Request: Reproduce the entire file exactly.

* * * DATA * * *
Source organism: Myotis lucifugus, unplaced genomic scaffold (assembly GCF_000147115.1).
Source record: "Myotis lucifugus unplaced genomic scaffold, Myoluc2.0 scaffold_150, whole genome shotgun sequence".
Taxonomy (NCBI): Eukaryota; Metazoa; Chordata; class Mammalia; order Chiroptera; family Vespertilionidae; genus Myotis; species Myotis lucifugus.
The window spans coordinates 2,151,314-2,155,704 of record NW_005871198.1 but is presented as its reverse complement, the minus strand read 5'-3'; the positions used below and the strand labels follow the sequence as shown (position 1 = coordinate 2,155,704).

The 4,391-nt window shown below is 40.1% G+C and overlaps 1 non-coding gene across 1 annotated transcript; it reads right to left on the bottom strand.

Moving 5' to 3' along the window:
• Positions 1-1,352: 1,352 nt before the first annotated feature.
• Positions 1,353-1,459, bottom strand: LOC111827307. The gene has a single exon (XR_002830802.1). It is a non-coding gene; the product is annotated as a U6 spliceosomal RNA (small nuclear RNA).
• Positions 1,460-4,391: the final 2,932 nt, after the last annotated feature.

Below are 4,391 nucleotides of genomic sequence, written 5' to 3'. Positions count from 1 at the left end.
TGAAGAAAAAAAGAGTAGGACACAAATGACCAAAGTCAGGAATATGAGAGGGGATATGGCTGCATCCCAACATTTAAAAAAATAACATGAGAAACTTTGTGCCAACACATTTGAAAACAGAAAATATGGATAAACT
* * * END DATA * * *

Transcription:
Source organism: Myotis lucifugus, unplaced genomic scaffold (assembly GCF_000147115.1).
Source record: "Myotis lucifugus unplaced genomic scaffold, Myoluc2.0 scaffold_150, whole genome shotgun sequence".
Taxonomy (NCBI): Eukaryota; Metazoa; Chordata; class Mammalia; order Chiroptera; family Vespertilionidae; genus Myotis; species Myotis lucifugus.
The window spans coordinates 2,151,314-2,155,704 of record NW_005871198.1 but is presented as its reverse complement, the minus strand read 5'-3'; the positions used below and the strand labels follow the sequence as shown (position 1 = coordinate 2,155,704).

The 4,391-nt window shown below is 40.1% G+C and overlaps 1 non-coding gene across 1 annotated transcript; it reads right to left on the bottom strand.

Moving 5' to 3' along the window:
• Positions 1-1,352: 1,352 nt before the first annotated feature.
• Positions 1,353-1,459, bottom strand: LOC111827307. The gene has a single exon (XR_002830802.1). It is a non-coding gene; the product is annotated as a U6 spliceosomal RNA (small nuclear RNA).
• Positions 1,460-4,391: the final 2,932 nt, after the last annotated feature.

Below are 4,391 nucleotides of genomic sequence, written 5' to 3'. Positions count from 1 at the left end.
TGAAGAAAAAAAGAGTAGGACACAAATGACCAAAGTCAGGAATATGAGAGGGGATATGGCTGCATCCCAACATTTAAAAAAATAACATGAGAAACTTTGTGCCAACACATTTGAAAACAGAAAATATGGATAAACT